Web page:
By Tim Cuprisin Media Columnist Published Oct 23, 2010 at 10:00 AM and Maker's Mark® have partnered for a special promotion all October called "Paint The Town Red." We selected 10 of Milwaukee's best mixologists, asked them to share their trademark bourbon recipes, and now, we're giving you a chance to vote for -- and win $50 from -- one of their respective bars. Our job during this month was fun, too: we sampled each of the cocktails and are happy to tell you all about them.

To enter to win, just click here and vote for your favorite recipe. And make sure to visit these 10 bars and try these most unique of Maker's Mark cocktails, too. You'll be glad you did!

The Palmers Park

2 parts Maker's Mark Bourbon
1 part "Bitter Bruno" (mix of multiple orange bitters)

Serve on the rocks with an orange twist, or neat with a Three Floyd’s Gumball Head chaser.

Veteran bartender Adrienne Pierluissi had a clear concept in mind when she put together the incredibly simple Palmers Park for the Palm Tavern, 2989 S. Kinnickinnic Ave.

It was something that complemented bourbon's tasted without masking it.

"That's what I was hoping to do, because I like bourbon," she says.

"I've been a bartender for 22 years," she says, and she understands how things work behind the bar. "If it's too complicated, nobody's going to want to make it, from a bartender's point of view."

But beyond that Adrienne knows her bourbon.

"I knew orange and bourbon go well together," she tells me.

What she came up with is a orange-scented drink that never masks the main ingredient.

"I think it's a great introduction to bourbon. Bourbon to me is really sweet and really easy to get into. I didn't want to make it too syrupy, that's why I think the bitter of the orange is a nice balance."

As for the "neat" version, with the Three Floyd's Gumball Head chaser, it's a nod to the Palm's reputation as a place for serious beer drinkers.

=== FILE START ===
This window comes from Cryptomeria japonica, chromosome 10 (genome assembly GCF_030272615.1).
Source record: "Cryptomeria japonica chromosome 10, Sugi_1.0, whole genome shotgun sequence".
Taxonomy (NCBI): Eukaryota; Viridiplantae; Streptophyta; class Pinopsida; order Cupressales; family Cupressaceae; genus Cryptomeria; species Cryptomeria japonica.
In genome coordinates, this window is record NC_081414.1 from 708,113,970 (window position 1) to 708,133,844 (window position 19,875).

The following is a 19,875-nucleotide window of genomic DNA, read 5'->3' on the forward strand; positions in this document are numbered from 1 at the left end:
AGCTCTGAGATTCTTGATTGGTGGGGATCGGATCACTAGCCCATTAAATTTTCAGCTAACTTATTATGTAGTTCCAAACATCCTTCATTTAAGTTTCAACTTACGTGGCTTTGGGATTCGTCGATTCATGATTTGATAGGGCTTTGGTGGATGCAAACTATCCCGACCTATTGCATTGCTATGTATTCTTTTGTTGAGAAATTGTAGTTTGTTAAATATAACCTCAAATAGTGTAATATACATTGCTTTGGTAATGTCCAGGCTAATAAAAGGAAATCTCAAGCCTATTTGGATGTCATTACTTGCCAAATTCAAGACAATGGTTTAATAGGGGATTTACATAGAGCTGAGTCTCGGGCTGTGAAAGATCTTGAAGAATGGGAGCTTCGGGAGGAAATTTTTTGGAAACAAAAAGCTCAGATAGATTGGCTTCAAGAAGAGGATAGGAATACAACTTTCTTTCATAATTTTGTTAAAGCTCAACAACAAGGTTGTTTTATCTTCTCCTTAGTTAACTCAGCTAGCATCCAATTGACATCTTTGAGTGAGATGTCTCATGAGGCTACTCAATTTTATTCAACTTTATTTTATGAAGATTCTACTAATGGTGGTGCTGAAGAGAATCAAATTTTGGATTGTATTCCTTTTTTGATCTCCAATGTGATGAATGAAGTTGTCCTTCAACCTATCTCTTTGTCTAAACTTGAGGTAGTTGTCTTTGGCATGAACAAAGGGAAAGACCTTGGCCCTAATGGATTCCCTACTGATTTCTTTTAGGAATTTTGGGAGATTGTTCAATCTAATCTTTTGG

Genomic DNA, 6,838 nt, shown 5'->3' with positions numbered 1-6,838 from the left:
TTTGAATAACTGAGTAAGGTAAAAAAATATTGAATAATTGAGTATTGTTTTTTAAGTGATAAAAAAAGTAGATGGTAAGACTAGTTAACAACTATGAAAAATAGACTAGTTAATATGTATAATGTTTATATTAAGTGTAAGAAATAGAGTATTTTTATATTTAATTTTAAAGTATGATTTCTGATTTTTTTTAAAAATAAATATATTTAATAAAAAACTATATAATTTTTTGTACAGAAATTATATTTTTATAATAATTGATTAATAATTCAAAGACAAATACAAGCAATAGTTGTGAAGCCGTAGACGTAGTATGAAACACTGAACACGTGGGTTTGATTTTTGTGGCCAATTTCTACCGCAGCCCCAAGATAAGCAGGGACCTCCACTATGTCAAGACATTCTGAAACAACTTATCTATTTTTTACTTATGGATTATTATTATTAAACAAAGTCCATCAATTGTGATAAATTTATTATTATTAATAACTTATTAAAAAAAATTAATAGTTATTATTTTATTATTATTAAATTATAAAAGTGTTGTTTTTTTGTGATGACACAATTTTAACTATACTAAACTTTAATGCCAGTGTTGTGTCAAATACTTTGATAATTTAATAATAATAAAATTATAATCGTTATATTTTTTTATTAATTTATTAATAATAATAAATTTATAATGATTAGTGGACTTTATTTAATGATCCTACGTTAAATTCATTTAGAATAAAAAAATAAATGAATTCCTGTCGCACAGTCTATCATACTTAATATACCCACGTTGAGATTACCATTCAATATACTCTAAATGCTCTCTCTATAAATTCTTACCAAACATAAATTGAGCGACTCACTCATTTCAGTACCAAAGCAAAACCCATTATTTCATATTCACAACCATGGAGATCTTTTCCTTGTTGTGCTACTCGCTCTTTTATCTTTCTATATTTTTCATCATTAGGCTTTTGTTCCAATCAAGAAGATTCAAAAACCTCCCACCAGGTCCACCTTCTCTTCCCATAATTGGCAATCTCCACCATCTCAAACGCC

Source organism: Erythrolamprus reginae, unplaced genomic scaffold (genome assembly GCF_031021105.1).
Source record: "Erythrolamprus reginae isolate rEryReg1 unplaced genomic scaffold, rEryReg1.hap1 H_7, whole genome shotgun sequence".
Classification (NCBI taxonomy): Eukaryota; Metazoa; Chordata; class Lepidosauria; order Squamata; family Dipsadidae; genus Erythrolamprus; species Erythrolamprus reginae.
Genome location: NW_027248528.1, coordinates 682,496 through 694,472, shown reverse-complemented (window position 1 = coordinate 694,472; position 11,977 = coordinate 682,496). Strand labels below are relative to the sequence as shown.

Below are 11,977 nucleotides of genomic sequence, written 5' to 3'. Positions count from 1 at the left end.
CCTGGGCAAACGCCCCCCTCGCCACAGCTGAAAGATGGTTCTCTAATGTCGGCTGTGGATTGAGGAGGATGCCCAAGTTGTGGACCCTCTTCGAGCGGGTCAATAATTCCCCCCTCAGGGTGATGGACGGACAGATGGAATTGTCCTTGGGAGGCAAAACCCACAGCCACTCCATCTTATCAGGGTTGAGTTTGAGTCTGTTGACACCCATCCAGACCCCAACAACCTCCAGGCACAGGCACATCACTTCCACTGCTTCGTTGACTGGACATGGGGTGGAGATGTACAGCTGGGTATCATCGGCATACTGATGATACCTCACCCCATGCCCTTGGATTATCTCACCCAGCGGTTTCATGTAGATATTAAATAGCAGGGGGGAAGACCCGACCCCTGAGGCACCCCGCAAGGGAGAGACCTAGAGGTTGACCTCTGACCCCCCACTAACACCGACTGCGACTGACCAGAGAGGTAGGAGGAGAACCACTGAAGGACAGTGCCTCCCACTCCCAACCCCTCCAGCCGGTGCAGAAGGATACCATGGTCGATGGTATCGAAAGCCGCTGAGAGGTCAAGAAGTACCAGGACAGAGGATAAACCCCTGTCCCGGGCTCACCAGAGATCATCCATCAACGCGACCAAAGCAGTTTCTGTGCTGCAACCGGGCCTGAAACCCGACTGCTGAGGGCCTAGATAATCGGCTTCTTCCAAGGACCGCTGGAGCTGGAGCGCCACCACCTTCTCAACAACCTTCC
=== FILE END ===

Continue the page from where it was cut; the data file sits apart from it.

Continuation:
Tim Cuprisin Media Columnist

Tim Cuprisin is the media columnist for He's been a journalist for 30 years, starting in 1979 as a police reporter at the old City News Bureau of Chicago, a legendary wire service that's the reputed source of the journalistic maxim "if your mother says she loves you, check it out." He spent a couple years in the mean streets of his native Chicago, and then moved on to the Green Bay Press-Gazette and USA Today, before coming to the Milwaukee Journal in 1986.

A general assignment reporter, Cuprisin traveled Eastern Europe on several projects, starting with a look at Poland after five years of martial law, and a tour of six countries in the region after the Berlin Wall opened and Communism fell. He spent six weeks traversing the lands of the former Yugoslavia in 1994, linking Milwaukee Serbs, Croats and Bosnians with their war-torn homeland.

In the fall of 1994, a lifetime of serious television viewing earned him a daily column in the Milwaukee Journal (and, later the Journal Sentinel) focusing on TV and radio. For 15 years, he has chronicled the changes rocking broadcasting, both nationally and in Milwaukee, an effort he continues at

When he's not watching TV, Cuprisin enjoys tending to his vegetable garden in the backyard of his home in Whitefish Bay, cooking and traveling.